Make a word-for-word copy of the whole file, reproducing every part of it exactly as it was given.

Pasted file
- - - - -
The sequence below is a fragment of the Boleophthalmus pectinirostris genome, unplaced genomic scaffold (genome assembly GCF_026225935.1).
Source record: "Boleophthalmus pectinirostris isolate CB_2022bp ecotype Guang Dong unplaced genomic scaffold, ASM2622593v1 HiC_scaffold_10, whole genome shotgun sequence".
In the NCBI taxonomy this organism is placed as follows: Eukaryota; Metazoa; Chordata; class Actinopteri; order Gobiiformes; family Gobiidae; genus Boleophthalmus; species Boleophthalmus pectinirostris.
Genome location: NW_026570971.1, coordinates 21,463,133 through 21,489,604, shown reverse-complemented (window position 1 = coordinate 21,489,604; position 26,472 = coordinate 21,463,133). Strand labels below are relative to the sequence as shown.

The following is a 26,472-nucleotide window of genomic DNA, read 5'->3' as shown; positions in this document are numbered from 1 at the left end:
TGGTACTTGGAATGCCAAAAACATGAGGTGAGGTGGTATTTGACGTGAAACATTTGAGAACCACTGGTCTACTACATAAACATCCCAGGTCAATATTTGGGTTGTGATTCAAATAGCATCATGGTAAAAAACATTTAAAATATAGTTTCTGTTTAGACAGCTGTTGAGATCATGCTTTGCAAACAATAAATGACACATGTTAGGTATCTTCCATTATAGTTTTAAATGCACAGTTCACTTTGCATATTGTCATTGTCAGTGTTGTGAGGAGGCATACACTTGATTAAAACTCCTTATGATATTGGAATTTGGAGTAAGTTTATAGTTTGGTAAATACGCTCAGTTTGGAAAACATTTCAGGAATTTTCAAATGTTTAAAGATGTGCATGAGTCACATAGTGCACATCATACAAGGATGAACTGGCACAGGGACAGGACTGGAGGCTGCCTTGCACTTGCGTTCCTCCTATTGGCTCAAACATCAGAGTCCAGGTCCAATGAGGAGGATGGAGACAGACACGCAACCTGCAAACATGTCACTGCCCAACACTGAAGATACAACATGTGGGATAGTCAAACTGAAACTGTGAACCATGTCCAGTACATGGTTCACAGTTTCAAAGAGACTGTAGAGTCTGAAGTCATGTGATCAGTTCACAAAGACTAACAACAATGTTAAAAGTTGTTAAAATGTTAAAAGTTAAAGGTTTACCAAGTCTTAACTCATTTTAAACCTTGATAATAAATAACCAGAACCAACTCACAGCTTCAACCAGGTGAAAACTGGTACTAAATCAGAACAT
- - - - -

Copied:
The sequence below is a fragment of the Boleophthalmus pectinirostris genome, unplaced genomic scaffold (genome assembly GCF_026225935.1).
Source record: "Boleophthalmus pectinirostris isolate CB_2022bp ecotype Guang Dong unplaced genomic scaffold, ASM2622593v1 HiC_scaffold_10, whole genome shotgun sequence".
In the NCBI taxonomy this organism is placed as follows: Eukaryota; Metazoa; Chordata; class Actinopteri; order Gobiiformes; family Gobiidae; genus Boleophthalmus; species Boleophthalmus pectinirostris.
Genome location: NW_026570971.1, coordinates 21,463,133 through 21,489,604, shown reverse-complemented (window position 1 = coordinate 21,489,604; position 26,472 = coordinate 21,463,133). Strand labels below are relative to the sequence as shown.

The following is a 26,472-nucleotide window of genomic DNA, read 5'->3' as shown; positions in this document are numbered from 1 at the left end:
TGGTACTTGGAATGCCAAAAACATGAGGTGAGGTGGTATTTGACGTGAAACATTTGAGAACCACTGGTCTACTACATAAACATCCCAGGTCAATATTTGGGTTGTGATTCAAATAGCATCATGGTAAAAAACATTTAAAATATAGTTTCTGTTTAGACAGCTGTTGAGATCATGCTTTGCAAACAATAAATGACACATGTTAGGTATCTTCCATTATAGTTTTAAATGCACAGTTCACTTTGCATATTGTCATTGTCAGTGTTGTGAGGAGGCATACACTTGATTAAAACTCCTTATGATATTGGAATTTGGAGTAAGTTTATAGTTTGGTAAATACGCTCAGTTTGGAAAACATTTCAGGAATTTTCAAATGTTTAAAGATGTGCATGAGTCACATAGTGCACATCATACAAGGATGAACTGGCACAGGGACAGGACTGGAGGCTGCCTTGCACTTGCGTTCCTCCTATTGGCTCAAACATCAGAGTCCAGGTCCAATGAGGAGGATGGAGACAGACACGCAACCTGCAAACATGTCACTGCCCAACACTGAAGATACAACATGTGGGATAGTCAAACTGAAACTGTGAACCATGTCCAGTACATGGTTCACAGTTTCAAAGAGACTGTAGAGTCTGAAGTCATGTGATCAGTTCACAAAGACTAACAACAATGTTAAAAGTTGTTAAAATGTTAAAAGTTAAAGGTTTACCAAGTCTTAACTCATTTTAAACCTTGATAATAAATAACCAGAACCAACTCACAGCTTCAACCAGGTGAAAACTGGTACTAAATCAGAACAT